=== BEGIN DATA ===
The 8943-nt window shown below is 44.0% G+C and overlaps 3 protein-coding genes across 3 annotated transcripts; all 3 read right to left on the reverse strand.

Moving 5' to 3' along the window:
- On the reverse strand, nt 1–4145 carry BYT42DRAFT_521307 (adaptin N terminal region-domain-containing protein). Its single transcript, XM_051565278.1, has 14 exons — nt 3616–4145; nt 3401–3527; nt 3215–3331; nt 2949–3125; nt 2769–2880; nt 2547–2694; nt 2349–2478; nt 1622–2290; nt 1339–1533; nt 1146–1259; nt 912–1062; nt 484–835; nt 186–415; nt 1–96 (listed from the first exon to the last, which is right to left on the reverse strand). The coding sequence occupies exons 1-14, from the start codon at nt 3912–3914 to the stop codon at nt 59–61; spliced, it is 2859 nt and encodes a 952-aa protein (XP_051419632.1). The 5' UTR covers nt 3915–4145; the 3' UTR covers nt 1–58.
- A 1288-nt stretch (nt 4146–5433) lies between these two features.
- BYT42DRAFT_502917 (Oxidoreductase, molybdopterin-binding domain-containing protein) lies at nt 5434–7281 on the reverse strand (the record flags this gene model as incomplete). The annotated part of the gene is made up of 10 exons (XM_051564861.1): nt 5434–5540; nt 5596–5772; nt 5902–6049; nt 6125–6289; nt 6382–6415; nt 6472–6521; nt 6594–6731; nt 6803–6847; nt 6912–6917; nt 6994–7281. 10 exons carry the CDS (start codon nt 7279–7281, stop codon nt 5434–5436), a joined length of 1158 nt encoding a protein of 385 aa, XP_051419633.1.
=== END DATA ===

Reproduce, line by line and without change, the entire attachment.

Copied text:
The 8943-nt window shown below is 44.0% G+C and overlaps 3 protein-coding genes across 3 annotated transcripts; all 3 read right to left on the reverse strand.

Moving 5' to 3' along the window:
- On the reverse strand, nt 1–4145 carry BYT42DRAFT_521307 (adaptin N terminal region-domain-containing protein). Its single transcript, XM_051565278.1, has 14 exons — nt 3616–4145; nt 3401–3527; nt 3215–3331; nt 2949–3125; nt 2769–2880; nt 2547–2694; nt 2349–2478; nt 1622–2290; nt 1339–1533; nt 1146–1259; nt 912–1062; nt 484–835; nt 186–415; nt 1–96 (listed from the first exon to the last, which is right to left on the reverse strand). The coding sequence occupies exons 1-14, from the start codon at nt 3912–3914 to the stop codon at nt 59–61; spliced, it is 2859 nt and encodes a 952-aa protein (XP_051419632.1). The 5' UTR covers nt 3915–4145; the 3' UTR covers nt 1–58.
- A 1288-nt stretch (nt 4146–5433) lies between these two features.
- BYT42DRAFT_502917 (Oxidoreductase, molybdopterin-binding domain-containing protein) lies at nt 5434–7281 on the reverse strand (the record flags this gene model as incomplete). The annotated part of the gene is made up of 10 exons (XM_051564861.1): nt 5434–5540; nt 5596–5772; nt 5902–6049; nt 6125–6289; nt 6382–6415; nt 6472–6521; nt 6594–6731; nt 6803–6847; nt 6912–6917; nt 6994–7281. 10 exons carry the CDS (start codon nt 7279–7281, stop codon nt 5434–5436), a joined length of 1158 nt encoding a protein of 385 aa, XP_051419633.1.